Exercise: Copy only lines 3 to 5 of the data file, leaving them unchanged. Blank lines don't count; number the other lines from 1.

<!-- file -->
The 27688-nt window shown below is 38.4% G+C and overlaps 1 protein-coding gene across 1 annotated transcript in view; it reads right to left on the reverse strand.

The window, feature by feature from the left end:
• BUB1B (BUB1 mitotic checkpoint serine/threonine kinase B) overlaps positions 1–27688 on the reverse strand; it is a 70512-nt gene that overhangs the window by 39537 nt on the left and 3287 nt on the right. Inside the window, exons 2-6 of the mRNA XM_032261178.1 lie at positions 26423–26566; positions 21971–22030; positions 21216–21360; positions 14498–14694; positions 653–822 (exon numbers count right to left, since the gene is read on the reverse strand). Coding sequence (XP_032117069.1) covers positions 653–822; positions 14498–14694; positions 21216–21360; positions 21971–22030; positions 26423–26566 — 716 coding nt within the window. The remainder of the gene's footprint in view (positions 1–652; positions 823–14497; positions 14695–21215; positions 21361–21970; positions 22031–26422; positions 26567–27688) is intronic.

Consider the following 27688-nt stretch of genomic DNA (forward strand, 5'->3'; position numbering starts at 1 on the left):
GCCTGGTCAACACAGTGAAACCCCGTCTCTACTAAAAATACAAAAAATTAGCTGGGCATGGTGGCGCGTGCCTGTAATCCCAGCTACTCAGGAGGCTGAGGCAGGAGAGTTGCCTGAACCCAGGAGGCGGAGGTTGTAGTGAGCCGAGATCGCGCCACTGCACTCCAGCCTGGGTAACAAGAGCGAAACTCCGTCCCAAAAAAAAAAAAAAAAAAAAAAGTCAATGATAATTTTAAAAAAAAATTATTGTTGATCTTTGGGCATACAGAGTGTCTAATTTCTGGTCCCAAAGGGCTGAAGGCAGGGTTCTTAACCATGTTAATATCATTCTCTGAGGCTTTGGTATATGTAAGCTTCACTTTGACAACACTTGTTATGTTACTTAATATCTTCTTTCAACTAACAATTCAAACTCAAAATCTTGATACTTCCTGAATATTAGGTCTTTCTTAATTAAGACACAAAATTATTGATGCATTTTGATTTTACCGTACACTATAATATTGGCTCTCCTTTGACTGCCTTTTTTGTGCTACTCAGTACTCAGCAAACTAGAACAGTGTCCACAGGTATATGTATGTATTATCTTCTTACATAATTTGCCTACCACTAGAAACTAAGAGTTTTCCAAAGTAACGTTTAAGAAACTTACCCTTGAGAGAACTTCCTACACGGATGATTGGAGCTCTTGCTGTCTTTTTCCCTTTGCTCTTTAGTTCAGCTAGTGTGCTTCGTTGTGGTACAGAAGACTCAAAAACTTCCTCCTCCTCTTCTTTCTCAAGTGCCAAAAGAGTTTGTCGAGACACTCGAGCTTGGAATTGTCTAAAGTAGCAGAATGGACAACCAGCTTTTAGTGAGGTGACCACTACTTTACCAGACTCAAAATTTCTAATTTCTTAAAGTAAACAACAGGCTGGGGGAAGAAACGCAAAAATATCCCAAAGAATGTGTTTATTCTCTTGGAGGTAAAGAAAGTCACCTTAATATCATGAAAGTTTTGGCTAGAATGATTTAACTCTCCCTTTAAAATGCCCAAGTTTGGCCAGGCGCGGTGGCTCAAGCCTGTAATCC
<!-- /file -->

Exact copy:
• BUB1B (BUB1 mitotic checkpoint serine/threonine kinase B) overlaps positions 1–27688 on the reverse strand; it is a 70512-nt gene that overhangs the window by 39537 nt on the left and 3287 nt on the right. Inside the window, exons 2-6 of the mRNA XM_032261178.1 lie at positions 26423–26566; positions 21971–22030; positions 21216–21360; positions 14498–14694; positions 653–822 (exon numbers count right to left, since the gene is read on the reverse strand). Coding sequence (XP_032117069.1) covers positions 653–822; positions 14498–14694; positions 21216–21360; positions 21971–22030; positions 26423–26566 — 716 coding nt within the window. The remainder of the gene's footprint in view (positions 1–652; positions 823–14497; positions 14695–21215; positions 21361–21970; positions 22031–26422; positions 26567–27688) is intronic.

Consider the following 27688-nt stretch of genomic DNA (forward strand, 5'->3'; position numbering starts at 1 on the left):
GCCTGGTCAACACAGTGAAACCCCGTCTCTACTAAAAATACAAAAAATTAGCTGGGCATGGTGGCGCGTGCCTGTAATCCCAGCTACTCAGGAGGCTGAGGCAGGAGAGTTGCCTGAACCCAGGAGGCGGAGGTTGTAGTGAGCCGAGATCGCGCCACTGCACTCCAGCCTGGGTAACAAGAGCGAAACTCCGTCCCAAAAAAAAAAAAAAAAAAAAAAGTCAATGATAATTTTAAAAAAAAATTATTGTTGATCTTTGGGCATACAGAGTGTCTAATTTCTGGTCCCAAAGGGCTGAAGGCAGGGTTCTTAACCATGTTAATATCATTCTCTGAGGCTTTGGTATATGTAAGCTTCACTTTGACAACACTTGTTATGTTACTTAATATCTTCTTTCAACTAACAATTCAAACTCAAAATCTTGATACTTCCTGAATATTAGGTCTTTCTTAATTAAGACACAAAATTATTGATGCATTTTGATTTTACCGTACACTATAATATTGGCTCTCCTTTGACTGCCTTTTTTGTGCTACTCAGTACTCAGCAAACTAGAACAGTGTCCACAGGTATATGTATGTATTATCTTCTTACATAATTTGCCTACCACTAGAAACTAAGAGTTTTCCAAAGTAACGTTTAAGAAACTTACCCTTGAGAGAACTTCCTACACGGATGATTGGAGCTCTTGCTGTCTTTTTCCCTTTGCTCTTTAGTTCAGCTAGTGTGCTTCGTTGTGGTACAGAAGACTCAAAAACTTCCTCCTCCTCTTCTTTCTCAAGTGCCAAAAGAGTTTGTCGAGACACTCGAGCTTGGAATTGTCTAAAGTAGCAGAATGGACAACCAGCTTTTAGTGAGGTGACCACTACTTTACCAGACTCAAAATTTCTAATTTCTTAAAGTAAACAACAGGCTGGGGGAAGAAACGCAAAAATATCCCAAAGAATGTGTTTATTCTCTTGGAGGTAAAGAAAGTCACCTTAATATCATGAAAGTTTTGGCTAGAATGATTTAACTCTCCCTTTAAAATGCCCAAGTTTGGCCAGGCGCGGTGGCTCAAGCCTGTAATCC